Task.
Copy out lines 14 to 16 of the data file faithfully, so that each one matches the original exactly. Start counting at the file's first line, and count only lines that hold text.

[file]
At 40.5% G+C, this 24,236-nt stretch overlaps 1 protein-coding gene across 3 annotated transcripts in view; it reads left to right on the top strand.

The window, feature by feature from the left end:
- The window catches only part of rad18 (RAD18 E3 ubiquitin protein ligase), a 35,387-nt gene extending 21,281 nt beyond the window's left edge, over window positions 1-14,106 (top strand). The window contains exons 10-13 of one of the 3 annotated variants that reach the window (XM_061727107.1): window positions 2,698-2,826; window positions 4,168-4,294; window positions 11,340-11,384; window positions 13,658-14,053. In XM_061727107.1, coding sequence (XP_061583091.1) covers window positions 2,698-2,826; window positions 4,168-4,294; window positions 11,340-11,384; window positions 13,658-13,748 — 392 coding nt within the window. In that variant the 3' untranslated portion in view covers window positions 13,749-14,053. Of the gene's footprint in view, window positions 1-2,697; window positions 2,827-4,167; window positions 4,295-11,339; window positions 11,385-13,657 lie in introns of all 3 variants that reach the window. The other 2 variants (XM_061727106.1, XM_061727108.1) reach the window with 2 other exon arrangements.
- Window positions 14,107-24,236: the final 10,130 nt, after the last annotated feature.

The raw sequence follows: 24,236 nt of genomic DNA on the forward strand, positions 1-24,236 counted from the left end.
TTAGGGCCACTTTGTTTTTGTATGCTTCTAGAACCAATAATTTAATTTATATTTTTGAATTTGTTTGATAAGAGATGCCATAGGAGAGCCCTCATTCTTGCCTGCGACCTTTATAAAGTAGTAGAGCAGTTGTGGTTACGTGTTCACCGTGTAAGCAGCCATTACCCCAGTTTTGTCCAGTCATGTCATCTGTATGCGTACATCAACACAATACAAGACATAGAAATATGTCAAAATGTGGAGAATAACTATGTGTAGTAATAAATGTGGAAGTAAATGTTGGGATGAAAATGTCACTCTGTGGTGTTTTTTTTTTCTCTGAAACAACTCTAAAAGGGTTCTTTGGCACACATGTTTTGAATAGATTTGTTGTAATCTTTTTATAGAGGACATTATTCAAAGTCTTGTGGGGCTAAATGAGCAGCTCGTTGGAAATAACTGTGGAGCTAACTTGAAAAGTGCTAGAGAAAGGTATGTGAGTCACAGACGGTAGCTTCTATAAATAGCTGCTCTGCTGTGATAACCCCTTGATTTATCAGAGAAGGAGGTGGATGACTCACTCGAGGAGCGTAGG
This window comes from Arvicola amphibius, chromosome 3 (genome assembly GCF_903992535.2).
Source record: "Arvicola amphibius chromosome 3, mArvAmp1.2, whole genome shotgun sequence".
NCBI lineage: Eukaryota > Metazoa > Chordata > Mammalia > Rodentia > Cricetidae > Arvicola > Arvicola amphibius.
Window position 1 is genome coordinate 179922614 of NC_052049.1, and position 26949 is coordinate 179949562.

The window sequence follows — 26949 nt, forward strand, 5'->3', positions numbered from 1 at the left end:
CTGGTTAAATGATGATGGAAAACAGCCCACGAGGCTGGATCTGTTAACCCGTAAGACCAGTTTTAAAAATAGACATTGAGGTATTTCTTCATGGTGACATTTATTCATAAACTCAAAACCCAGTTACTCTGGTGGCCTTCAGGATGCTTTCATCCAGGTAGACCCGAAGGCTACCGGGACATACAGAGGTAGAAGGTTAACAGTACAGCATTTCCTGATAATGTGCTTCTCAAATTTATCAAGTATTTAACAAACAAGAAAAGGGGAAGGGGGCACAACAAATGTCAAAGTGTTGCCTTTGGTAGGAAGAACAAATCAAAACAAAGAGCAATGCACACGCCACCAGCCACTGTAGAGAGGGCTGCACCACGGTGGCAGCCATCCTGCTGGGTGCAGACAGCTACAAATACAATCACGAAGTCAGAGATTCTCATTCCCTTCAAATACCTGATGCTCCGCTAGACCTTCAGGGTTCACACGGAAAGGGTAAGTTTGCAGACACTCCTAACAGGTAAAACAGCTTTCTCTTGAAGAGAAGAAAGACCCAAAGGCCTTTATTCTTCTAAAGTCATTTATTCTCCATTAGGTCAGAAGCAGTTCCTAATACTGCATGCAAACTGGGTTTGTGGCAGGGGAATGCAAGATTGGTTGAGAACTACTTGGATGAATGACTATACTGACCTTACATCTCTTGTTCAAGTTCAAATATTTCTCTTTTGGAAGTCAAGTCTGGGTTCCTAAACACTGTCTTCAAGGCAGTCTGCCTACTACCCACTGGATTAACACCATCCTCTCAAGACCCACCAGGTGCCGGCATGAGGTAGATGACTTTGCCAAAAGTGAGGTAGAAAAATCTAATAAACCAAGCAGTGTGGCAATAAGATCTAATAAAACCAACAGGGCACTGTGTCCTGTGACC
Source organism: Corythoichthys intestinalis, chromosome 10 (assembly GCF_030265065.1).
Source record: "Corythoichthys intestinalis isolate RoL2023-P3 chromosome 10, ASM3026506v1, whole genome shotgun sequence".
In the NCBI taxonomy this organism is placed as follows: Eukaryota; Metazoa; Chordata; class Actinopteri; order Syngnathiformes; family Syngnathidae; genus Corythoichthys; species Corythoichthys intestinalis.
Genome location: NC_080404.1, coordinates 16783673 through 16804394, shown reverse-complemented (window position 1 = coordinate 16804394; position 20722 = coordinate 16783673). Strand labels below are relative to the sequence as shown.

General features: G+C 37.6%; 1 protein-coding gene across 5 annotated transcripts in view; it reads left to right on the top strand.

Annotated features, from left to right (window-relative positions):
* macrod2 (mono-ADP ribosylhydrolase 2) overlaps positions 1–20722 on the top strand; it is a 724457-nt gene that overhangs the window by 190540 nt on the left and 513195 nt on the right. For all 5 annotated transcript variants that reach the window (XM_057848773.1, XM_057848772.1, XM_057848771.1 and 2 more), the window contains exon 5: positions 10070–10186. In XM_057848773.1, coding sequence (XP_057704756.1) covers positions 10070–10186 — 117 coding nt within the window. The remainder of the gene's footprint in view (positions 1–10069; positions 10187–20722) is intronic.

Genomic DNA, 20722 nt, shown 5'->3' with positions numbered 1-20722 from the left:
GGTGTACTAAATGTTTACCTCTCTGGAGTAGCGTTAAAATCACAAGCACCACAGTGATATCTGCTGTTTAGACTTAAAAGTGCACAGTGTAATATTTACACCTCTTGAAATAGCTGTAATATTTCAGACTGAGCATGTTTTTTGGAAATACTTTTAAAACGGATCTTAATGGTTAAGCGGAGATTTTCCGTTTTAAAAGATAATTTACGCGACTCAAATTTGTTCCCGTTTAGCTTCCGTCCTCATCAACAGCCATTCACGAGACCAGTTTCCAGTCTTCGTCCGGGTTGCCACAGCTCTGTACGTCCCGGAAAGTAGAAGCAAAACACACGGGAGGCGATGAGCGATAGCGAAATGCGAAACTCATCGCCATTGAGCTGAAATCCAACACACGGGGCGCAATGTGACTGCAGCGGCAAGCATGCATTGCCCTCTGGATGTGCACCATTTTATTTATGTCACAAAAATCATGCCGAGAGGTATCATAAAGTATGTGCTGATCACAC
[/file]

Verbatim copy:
Source record: "Corythoichthys intestinalis isolate RoL2023-P3 chromosome 10, ASM3026506v1, whole genome shotgun sequence".
In the NCBI taxonomy this organism is placed as follows: Eukaryota; Metazoa; Chordata; class Actinopteri; order Syngnathiformes; family Syngnathidae; genus Corythoichthys; species Corythoichthys intestinalis.
Genome location: NC_080404.1, coordinates 16783673 through 16804394, shown reverse-complemented (window position 1 = coordinate 16804394; position 20722 = coordinate 16783673). Strand labels below are relative to the sequence as shown.